Report: Yuck + La Sera Live in San Fran


British combo returns
to the scene of the crime – the Independent night club – with a dizzying set of
psych-pop on April 15.


By Jud Cost


A huge screen begins to flicker with scattered images
resembling a Rorschach test done with Japanese brush painting as the band
strides briskly onto the stage of San
Francisco’s Independent night club. If you weren’t
quite sure who they were, “YUCK” appears onscreen in giant letters,
taller than any of its four musicians-Daniel Blumberg on vocals and rhythm
guitar, Max Bloom on lead guitar and vocals, bassist Mariko Doi and drummer
Jonny Rogoff.


His shock of frizzy red hair illuminated by the stage lights
as it droops across one eye, Blumberg resembles a question mark as he leans
over from the shoulders, twisting ever closer to the mic as though he might be
electrocuted if he happened to touch it. The sound of the band is electrifying,
only hinted at by its fine, self-titled 2011 debut album on Fat Possum. They may never be able to get the
cataclysmic rumble they create live down on wax, but they’ve come to the right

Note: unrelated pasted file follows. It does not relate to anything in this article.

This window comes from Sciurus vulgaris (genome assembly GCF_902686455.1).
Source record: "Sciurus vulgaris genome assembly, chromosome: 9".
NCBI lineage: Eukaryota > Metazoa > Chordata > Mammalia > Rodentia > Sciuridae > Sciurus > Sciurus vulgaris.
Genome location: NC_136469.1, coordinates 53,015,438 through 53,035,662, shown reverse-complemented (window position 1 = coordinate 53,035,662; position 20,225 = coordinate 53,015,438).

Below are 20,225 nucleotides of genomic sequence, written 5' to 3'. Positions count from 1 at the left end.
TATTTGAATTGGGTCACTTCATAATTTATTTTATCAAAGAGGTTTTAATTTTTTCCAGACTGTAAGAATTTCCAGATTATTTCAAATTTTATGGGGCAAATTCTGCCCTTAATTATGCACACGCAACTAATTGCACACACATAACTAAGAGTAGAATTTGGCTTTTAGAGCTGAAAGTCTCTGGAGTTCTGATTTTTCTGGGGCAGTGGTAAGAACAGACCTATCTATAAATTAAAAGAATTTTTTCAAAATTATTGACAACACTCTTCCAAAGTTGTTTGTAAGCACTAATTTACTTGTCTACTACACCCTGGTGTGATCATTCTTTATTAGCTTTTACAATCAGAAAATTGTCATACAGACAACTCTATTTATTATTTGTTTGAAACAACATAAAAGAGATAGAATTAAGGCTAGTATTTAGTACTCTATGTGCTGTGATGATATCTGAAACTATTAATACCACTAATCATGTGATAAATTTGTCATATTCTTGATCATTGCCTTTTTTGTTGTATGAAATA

town with their mind-altering anthems. It’s a welcome “coals to Newcastle” return to the scene of the crime, the
re-ignition of the long dead pilot-light of the psychedelic blast furnace that
once reverberated through San
Francisco’s ballroom scene, 45 years ago.


With Doi dressed in a blue mini-skirt and shiny red pirate
go-go boots and Rogoff sporting the largest afro seen in these parts since the
heyday of hippie drummer Buddy Miles, the professorial-looking Bloom stands
stage right, tap-dancing around his battery of guitar effects-pedals. The fuzz,
wah-wah and reverb boxes get plenty of use tonight, as images of many of the
great psych/garage bands from the past 50 years flicker before your eyes. From
the Strawberry Alarm Clock, Ride and Cream to Butthole Surfers, the Jesus and
Mary Chain and My Bloody Valentine, Yuck may sound like all (or none) of them
depending on your frame of reference (and what you’ve ingested recently).


The vocals (mostly by Blumberg, but some by Bloom) float up
through this bubbling concoction to add a pinch of rich melody capable of
taking you in many different directions. “Thanks for coming out,”
says Blumberg, who asks how many people saw the band the last time they played
here. “We didn’t really know what to expect.” No doubt true, too, of
the audience, who got a real earful of an exciting young band on their way to
bigger things.




Tonight’s openers, La Sera, are a promising side-project of
Katy Goodman, bassist of the Vivian Girls. The quartet features jangling,
sun-kissed melodies with the guitarist sometimes dialing up penetrating
keyboard lines via special effects. Though her vocals were occasionally lost in
the mix, Goodman, peaking out from under her Barbara Manning-cropped red hair,
should be encouraged by the crowd’s positive reaction to stay on the yellow
brick road, pointed in this same direction.  







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